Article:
Assaying for vitamin activity is usually relatively simple and regularly done by analytical test labs, mainly because these things frequently turn up in food and pharmaceuticals and they are both industries that require formula validation via analytical measures.  However, in cosmetics we don’t always use the vitamins in their simple form.  For example, vitamin C is not always added as Ascorbic Acid, sometimes it is Sodium Ascorbyl Phosphate and sometimes it might be Ascorbyl Glucoside.  I have tried to get products assayed for different types of vitamin C and failed. Maybe it is my fault for not asking hard enough but in my experience, most labs testing for vitamin C will assay against Ascorbic Acid so if your vitamin C is in another form it won’t show up. This can be an issue.  This is true for other vitamins too,  there is more than one form of Vitamin A used in cosmetic science.  Understanding what can and can’t be tested for is key to a successful assay.  I’ve had a case once where we wanted to analyse for the presence of retinaldehyde, a very active form of Vitamin A.  I thought this would be simple but it turned out that this molecule is so very unstable (and expensive to buy to boot) that a ‘good’ (as in accurate) result was not easy at all to achieve.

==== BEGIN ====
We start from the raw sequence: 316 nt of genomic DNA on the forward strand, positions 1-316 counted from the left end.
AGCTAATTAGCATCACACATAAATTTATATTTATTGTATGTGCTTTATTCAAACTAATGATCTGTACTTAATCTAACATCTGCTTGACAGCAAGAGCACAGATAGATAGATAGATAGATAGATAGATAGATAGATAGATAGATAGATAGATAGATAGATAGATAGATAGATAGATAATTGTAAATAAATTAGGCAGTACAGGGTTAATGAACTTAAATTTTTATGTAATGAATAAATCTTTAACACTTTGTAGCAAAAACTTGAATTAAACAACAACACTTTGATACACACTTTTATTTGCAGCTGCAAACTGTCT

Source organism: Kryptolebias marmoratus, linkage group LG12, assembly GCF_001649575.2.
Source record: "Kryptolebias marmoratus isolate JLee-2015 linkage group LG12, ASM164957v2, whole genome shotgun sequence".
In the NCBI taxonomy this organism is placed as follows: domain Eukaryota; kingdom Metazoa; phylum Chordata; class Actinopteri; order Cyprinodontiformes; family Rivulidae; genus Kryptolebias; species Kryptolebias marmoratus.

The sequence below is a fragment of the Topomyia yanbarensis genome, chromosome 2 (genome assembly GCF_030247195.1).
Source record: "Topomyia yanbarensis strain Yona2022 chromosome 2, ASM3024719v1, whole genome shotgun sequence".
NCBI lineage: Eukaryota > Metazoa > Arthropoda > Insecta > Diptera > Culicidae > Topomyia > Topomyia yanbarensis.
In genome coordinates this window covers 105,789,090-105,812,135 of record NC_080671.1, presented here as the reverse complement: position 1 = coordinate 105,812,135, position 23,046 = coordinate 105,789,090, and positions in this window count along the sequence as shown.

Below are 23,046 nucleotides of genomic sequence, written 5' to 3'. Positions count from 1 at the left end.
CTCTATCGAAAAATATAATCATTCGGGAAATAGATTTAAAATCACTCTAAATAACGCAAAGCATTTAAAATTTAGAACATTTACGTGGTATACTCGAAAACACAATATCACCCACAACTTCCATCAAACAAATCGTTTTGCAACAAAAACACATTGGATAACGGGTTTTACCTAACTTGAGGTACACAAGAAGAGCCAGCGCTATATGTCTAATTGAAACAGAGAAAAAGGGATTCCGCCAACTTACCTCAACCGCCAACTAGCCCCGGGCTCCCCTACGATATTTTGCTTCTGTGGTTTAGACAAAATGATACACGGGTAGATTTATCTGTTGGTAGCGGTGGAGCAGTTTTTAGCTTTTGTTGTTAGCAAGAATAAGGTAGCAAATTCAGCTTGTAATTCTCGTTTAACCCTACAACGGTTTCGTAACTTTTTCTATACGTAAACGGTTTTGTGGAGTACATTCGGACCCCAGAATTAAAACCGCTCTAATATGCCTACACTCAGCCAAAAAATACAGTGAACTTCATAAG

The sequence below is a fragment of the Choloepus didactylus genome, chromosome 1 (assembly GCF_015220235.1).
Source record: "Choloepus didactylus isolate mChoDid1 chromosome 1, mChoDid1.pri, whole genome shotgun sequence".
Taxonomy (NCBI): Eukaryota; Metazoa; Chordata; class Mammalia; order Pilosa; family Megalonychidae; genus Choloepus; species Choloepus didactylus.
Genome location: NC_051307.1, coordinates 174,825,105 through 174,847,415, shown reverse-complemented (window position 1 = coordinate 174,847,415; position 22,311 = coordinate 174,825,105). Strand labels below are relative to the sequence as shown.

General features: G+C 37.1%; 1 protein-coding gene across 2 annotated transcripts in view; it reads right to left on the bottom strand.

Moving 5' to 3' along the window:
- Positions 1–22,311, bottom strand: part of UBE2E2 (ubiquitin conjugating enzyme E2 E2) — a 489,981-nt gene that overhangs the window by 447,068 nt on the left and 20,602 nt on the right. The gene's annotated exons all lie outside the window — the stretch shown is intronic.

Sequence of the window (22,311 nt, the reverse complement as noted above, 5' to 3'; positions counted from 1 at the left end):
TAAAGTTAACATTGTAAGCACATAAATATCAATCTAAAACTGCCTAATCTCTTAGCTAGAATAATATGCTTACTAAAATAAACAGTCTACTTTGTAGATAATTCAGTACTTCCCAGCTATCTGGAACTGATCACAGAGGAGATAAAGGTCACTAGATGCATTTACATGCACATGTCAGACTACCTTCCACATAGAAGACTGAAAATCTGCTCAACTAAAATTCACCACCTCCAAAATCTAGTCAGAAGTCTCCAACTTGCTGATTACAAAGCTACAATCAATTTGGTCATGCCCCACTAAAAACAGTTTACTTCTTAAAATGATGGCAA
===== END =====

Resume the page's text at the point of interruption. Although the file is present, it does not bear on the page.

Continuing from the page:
Vitamins and Antioxidants are both generally good candidates for assaying as they are usually put into a cosmetic product as part of the products ‘actives’ and therefore should be present in the formula throughout its shelf life but also these things are quite likely to break down over time.  Antioxidants are natures little soldiers, fighting free-radical pollution  on your skin and in your product.  Just like regular human soldiers these things get worn out and need a break, sometimes they even expire – you can’t go on soldiering for ever, no matter how much you want to.  As such, assaying these things at the end of a shelf life test using the aged 40C sample VS the room temperature sample or the spec (if you already have that established) is a good idea.  So  that’s what I do.